Review: Iron Griffin – Curse of the Sky


The past is alive in Finland, and Iron Griffin are the proof. Formed as a side project of Mausoleum Gate’s Oscar Razanez, and now expanded to include new vocalist Maija Tiljander, Iron Griffin sound right out of the ‘70s with everything from their warm, gorgeous production job to the singing to the dreamy riffs. The actual songwriting is meaty, full of the same pounding rhythms that brought heavy metal to the forefront of the public consciousness in the first place, but they never try to be as mean as a lot of the later bands did. There are no sections of sharp aggression, and even Deep Purple type galloping sections tend more towards the mood of a faster Pagan Altar rather than towards the fierier Purple material. Slower and doomier sections make up a lot of it, but the quicker ones offset it nicely; even where some of the songs tend to drone a bit together, the effect is more along the lines of a long, pleasant journey rather than a slog.

Atmosphere is the real place that Iron Griffin succeeds; as much as the individual riffs are mostly really good, none of them are mind blowing by themselves. The songwriting and flow is really what carries the record, alongside the beautiful and compelling vocal lines. The vocals really deserve a paragraph of their own- when they need to bite a little harder to complement a heavier section, they absolutely do, but a lot of the record has the singing taking a gentler approach that adds to the dreamy vibe that I love so much here. Parts that barely even rock, let alone approach metal, let Maija’s range out a bit more, showing that she can do a lot more than just wail, and the seamless transition between more ballsy material and the more emotional proves that the band isn’t some nostalgic, half-assed retro throwback- Iron Griffin are the real fucking deal.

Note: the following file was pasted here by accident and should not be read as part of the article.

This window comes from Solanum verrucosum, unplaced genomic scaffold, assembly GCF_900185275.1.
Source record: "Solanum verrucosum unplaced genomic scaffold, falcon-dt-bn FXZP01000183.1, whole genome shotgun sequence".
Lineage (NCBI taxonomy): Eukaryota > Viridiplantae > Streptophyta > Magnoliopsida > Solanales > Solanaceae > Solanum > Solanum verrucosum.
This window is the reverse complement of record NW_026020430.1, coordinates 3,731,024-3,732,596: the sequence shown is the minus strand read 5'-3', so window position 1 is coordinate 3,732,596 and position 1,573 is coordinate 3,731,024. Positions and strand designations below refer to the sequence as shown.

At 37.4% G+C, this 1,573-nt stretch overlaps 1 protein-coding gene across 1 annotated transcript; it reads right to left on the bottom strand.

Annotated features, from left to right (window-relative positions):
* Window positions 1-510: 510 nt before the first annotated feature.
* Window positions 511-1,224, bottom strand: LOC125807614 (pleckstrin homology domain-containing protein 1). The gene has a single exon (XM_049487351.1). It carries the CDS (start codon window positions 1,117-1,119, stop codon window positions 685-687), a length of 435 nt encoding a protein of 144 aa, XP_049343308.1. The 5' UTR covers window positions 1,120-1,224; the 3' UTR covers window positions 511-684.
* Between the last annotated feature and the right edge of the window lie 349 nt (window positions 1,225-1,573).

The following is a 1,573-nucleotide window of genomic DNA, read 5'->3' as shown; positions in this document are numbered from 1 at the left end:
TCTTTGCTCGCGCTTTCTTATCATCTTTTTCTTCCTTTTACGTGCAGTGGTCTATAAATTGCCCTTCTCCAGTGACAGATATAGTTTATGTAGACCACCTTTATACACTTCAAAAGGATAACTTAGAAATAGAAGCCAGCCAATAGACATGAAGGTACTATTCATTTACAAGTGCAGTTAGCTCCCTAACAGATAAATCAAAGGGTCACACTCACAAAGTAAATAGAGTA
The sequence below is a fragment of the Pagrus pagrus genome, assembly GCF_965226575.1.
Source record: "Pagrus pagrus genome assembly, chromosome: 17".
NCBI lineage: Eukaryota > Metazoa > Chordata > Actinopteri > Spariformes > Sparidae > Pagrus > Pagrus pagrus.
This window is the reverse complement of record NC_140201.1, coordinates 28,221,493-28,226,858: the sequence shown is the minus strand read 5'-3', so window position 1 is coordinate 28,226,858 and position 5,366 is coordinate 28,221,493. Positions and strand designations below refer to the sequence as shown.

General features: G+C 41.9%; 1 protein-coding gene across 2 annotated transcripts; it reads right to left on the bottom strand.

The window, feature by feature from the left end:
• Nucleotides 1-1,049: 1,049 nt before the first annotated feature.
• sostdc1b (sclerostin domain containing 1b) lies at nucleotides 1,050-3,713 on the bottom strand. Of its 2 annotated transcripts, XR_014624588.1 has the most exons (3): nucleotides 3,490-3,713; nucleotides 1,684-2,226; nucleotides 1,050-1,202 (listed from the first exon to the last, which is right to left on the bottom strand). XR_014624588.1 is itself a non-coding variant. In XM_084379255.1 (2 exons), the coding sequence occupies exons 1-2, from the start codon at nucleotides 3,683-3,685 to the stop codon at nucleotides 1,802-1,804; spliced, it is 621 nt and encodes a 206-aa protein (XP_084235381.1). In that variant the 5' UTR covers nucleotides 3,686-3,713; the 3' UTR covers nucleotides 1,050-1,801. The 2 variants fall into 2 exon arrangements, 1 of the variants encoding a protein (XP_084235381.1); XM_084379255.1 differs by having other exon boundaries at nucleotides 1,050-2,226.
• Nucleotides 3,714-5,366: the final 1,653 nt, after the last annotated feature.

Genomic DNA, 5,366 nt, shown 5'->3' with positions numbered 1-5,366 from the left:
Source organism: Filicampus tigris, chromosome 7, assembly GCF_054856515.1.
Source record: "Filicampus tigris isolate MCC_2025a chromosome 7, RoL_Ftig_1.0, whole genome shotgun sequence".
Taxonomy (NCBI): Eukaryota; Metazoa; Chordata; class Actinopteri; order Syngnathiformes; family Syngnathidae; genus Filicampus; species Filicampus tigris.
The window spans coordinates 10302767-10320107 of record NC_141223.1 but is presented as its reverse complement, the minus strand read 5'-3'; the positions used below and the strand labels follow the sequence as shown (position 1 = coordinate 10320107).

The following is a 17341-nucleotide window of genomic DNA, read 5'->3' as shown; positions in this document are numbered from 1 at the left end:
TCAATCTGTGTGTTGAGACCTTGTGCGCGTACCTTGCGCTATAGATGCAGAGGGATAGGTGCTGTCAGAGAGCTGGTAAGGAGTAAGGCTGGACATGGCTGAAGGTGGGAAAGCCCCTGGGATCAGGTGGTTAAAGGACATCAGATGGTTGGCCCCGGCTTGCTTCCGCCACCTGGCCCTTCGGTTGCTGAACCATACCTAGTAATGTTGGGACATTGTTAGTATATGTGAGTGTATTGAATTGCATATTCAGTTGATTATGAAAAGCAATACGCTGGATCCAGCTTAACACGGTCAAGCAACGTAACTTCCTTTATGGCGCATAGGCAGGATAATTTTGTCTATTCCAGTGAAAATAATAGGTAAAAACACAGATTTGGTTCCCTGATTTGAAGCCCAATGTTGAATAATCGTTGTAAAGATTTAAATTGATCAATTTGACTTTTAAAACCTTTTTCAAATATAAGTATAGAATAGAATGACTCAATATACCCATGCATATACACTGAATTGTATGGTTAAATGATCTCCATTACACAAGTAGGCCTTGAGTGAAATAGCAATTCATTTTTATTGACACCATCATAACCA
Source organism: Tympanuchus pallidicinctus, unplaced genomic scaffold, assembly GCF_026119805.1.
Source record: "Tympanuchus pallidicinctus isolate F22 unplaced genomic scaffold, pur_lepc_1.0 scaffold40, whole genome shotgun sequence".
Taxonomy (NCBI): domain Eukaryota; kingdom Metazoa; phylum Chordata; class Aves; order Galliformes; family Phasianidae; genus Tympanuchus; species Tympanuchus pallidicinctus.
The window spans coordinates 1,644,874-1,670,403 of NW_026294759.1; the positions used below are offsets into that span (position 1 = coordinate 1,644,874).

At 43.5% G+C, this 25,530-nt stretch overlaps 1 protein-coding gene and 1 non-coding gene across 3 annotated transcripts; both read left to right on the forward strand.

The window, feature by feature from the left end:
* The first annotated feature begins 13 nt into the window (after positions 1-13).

For some closing thoughts, I really like the artwork of the album (presumably, like the debut EP, drawn by Oscar himself). The aesthetic of this band is totally on point, and while aesthetic doesn’t influence if I’ll dig an album it sure as hell helps me decide if I want to have a record in my collection- and this one is a must-buy for me. Though I’m sure some will be disappointed by the length, I think the overall flow of the material lends itself well to cutting off at half an hour instead of trying to force out another song. Though I’m sure some will label this band as an extension of Mausoleum Gate, I firmly believe that Iron Griffin have found their own place in the heavy metal world with “Curse of the Sky.”

Pre-order the album at their bandcamp below, and follow Iron Griffin on Facebook here.

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